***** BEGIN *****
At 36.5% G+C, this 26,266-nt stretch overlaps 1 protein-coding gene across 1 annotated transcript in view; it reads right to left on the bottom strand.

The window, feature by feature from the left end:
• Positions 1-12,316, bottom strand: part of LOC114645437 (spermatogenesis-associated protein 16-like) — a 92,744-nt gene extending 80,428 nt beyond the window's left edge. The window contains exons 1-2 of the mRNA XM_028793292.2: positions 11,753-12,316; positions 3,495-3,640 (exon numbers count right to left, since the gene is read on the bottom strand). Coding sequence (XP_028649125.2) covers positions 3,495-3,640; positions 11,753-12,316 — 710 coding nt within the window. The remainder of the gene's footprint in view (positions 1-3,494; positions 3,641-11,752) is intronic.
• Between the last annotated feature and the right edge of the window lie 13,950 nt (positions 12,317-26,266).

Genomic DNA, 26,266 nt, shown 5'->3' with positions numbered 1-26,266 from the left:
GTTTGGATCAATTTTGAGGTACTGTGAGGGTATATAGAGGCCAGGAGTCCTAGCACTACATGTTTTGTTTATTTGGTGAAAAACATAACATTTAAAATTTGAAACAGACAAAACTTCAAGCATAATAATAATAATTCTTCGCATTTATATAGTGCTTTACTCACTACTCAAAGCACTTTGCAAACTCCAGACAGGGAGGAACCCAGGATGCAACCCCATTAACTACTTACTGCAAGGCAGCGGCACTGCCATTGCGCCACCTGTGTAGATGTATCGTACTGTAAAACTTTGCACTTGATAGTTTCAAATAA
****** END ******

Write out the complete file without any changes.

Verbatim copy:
At 36.5% G+C, this 26,266-nt stretch overlaps 1 protein-coding gene across 1 annotated transcript in view; it reads right to left on the bottom strand.

The window, feature by feature from the left end:
• Positions 1-12,316, bottom strand: part of LOC114645437 (spermatogenesis-associated protein 16-like) — a 92,744-nt gene extending 80,428 nt beyond the window's left edge. The window contains exons 1-2 of the mRNA XM_028793292.2: positions 11,753-12,316; positions 3,495-3,640 (exon numbers count right to left, since the gene is read on the bottom strand). Coding sequence (XP_028649125.2) covers positions 3,495-3,640; positions 11,753-12,316 — 710 coding nt within the window. The remainder of the gene's footprint in view (positions 1-3,494; positions 3,641-11,752) is intronic.
• Between the last annotated feature and the right edge of the window lie 13,950 nt (positions 12,317-26,266).

Genomic DNA, 26,266 nt, shown 5'->3' with positions numbered 1-26,266 from the left:
GTTTGGATCAATTTTGAGGTACTGTGAGGGTATATAGAGGCCAGGAGTCCTAGCACTACATGTTTTGTTTATTTGGTGAAAAACATAACATTTAAAATTTGAAACAGACAAAACTTCAAGCATAATAATAATAATTCTTCGCATTTATATAGTGCTTTACTCACTACTCAAAGCACTTTGCAAACTCCAGACAGGGAGGAACCCAGGATGCAACCCCATTAACTACTTACTGCAAGGCAGCGGCACTGCCATTGCGCCACCTGTGTAGATGTATCGTACTGTAAAACTTTGCACTTGATAGTTTCAAATAA